On top of this, research conducted in Spain is focusing on assessing the effect of ayahuasca on patients suffering from depression. The research has found that ayahuasca, like magic mushrooms, can have very positive effects on these patients.

HOW TO MEDITATE WITH AYAHUASCA?

When experimenting with ayahuasca, it is always important to remember that this has also be used a healing substance, and never as a recreational drug to get you “high.” Most people looking to experiment with ayahuasca are doing so for spiritual purposes, much like someone who meditates or practices a religion.

The way you meditate with ayahuasca is obviously up to you. Traditionally, it is consumed at a ceremony. These ceremonies once again vary depending on the shaman who is conducting them. However, the core principles of these ceremonies remain, focusing on a unity between the shamans, the plants (which naturally grow on this planet and therefore in some way represent the earth/universe as a whole), and the people attending the ceremony.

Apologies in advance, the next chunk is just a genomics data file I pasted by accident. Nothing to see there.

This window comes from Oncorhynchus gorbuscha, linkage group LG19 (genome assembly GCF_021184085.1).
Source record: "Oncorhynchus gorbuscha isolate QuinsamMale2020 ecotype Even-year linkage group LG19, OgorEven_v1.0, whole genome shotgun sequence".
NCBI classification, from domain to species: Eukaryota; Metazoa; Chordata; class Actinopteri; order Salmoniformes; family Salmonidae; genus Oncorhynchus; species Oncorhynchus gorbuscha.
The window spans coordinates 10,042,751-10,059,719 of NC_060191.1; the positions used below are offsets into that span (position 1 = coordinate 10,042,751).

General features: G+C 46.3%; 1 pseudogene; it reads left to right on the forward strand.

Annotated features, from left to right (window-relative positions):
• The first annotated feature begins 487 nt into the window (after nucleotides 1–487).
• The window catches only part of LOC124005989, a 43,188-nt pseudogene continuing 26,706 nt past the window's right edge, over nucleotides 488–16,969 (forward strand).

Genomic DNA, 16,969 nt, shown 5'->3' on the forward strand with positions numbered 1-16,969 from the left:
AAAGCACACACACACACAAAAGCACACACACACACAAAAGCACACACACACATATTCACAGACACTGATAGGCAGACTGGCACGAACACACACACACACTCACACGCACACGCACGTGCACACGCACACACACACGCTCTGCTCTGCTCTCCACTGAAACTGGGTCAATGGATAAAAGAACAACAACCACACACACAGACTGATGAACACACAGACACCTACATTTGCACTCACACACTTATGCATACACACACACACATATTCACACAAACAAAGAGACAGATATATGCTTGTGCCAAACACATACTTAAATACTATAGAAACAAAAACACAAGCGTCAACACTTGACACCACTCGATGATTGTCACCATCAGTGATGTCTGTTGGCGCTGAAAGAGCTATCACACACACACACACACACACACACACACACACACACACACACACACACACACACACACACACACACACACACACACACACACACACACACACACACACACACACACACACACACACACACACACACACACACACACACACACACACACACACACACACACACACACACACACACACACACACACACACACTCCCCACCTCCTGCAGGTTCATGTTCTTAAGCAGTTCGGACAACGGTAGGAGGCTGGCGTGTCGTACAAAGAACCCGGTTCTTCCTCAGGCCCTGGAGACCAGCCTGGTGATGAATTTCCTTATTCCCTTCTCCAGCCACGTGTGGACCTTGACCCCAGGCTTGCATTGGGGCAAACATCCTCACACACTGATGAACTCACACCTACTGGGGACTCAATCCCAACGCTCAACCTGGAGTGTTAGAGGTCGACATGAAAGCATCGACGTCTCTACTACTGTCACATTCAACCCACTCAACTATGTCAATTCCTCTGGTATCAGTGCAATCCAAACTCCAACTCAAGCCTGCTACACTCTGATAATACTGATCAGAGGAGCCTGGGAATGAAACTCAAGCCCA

Some shamans may simply let participants sit in the dark as the ayahuasca begins to take effect and watch over them. Others may chant, sing, or whistle, while some will blow smoke from potent Amazonian tobacco (known as mapacho) around the area to clear the ambience. Others may also blow leaf fans or incorporate other props into their rituals.

If you plan to use ayahuasca as part of your spiritual routine, it is almost always recommended to do so with an experienced user who is prepared for what is to come and can help you navigate the experience which, when faced alone, may seem overwhelming. We recommend seeking out a shaman and healer, as they are usually best equipped to help prepare you for an ayahuasca experience.